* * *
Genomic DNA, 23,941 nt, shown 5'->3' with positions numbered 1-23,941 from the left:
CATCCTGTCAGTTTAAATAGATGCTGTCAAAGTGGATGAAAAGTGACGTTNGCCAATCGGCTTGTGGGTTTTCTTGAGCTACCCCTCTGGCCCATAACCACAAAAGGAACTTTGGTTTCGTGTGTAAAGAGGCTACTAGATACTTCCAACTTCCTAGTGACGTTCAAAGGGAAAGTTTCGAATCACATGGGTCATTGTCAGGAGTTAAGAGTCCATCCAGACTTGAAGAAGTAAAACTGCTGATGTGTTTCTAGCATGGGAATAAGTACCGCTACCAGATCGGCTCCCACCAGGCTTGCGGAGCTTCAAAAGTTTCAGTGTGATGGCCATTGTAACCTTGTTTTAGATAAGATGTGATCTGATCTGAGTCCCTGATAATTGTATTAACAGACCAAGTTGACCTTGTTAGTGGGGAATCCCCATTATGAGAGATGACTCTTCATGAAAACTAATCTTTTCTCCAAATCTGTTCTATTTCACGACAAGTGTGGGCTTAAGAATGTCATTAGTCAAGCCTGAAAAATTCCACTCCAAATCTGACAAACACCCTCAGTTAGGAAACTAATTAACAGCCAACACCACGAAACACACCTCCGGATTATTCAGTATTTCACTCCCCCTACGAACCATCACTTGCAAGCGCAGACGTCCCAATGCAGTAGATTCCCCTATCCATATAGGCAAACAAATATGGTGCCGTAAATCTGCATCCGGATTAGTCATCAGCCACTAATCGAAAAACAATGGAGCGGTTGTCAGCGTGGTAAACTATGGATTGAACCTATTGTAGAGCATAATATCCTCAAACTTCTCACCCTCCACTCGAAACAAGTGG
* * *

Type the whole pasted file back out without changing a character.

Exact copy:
Genomic DNA, 23,941 nt, shown 5'->3' with positions numbered 1-23,941 from the left:
CATCCTGTCAGTTTAAATAGATGCTGTCAAAGTGGATGAAAAGTGACGTTNGCCAATCGGCTTGTGGGTTTTCTTGAGCTACCCCTCTGGCCCATAACCACAAAAGGAACTTTGGTTTCGTGTGTAAAGAGGCTACTAGATACTTCCAACTTCCTAGTGACGTTCAAAGGGAAAGTTTCGAATCACATGGGTCATTGTCAGGAGTTAAGAGTCCATCCAGACTTGAAGAAGTAAAACTGCTGATGTGTTTCTAGCATGGGAATAAGTACCGCTACCAGATCGGCTCCCACCAGGCTTGCGGAGCTTCAAAAGTTTCAGTGTGATGGCCATTGTAACCTTGTTTTAGATAAGATGTGATCTGATCTGAGTCCCTGATAATTGTATTAACAGACCAAGTTGACCTTGTTAGTGGGGAATCCCCATTATGAGAGATGACTCTTCATGAAAACTAATCTTTTCTCCAAATCTGTTCTATTTCACGACAAGTGTGGGCTTAAGAATGTCATTAGTCAAGCCTGAAAAATTCCACTCCAAATCTGACAAACACCCTCAGTTAGGAAACTAATTAACAGCCAACACCACGAAACACACCTCCGGATTATTCAGTATTTCACTCCCCCTACGAACCATCACTTGCAAGCGCAGACGTCCCAATGCAGTAGATTCCCCTATCCATATAGGCAAACAAATATGGTGCCGTAAATCTGCATCCGGATTAGTCATCAGCCACTAATCGAAAAACAATGGAGCGGTTGTCAGCGTGGTAAACTATGGATTGAACCTATTGTAGAGCATAATATCCTCAAACTTCTCACCCTCCACTCGAAACAAGTGG